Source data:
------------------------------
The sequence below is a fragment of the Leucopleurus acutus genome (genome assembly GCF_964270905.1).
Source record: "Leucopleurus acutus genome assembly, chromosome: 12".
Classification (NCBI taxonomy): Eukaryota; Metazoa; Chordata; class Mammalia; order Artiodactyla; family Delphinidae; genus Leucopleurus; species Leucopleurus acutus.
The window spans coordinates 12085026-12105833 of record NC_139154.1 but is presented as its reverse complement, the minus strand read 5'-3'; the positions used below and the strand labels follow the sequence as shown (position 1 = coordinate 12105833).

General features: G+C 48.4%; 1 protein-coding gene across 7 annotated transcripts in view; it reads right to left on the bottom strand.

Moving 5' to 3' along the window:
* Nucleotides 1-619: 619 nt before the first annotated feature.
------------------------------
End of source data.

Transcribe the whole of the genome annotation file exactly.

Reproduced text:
The sequence below is a fragment of the Leucopleurus acutus genome (genome assembly GCF_964270905.1).
Source record: "Leucopleurus acutus genome assembly, chromosome: 12".
Classification (NCBI taxonomy): Eukaryota; Metazoa; Chordata; class Mammalia; order Artiodactyla; family Delphinidae; genus Leucopleurus; species Leucopleurus acutus.
The window spans coordinates 12085026-12105833 of record NC_139154.1 but is presented as its reverse complement, the minus strand read 5'-3'; the positions used below and the strand labels follow the sequence as shown (position 1 = coordinate 12105833).

General features: G+C 48.4%; 1 protein-coding gene across 7 annotated transcripts in view; it reads right to left on the bottom strand.

Moving 5' to 3' along the window:
* Nucleotides 1-619: 619 nt before the first annotated feature.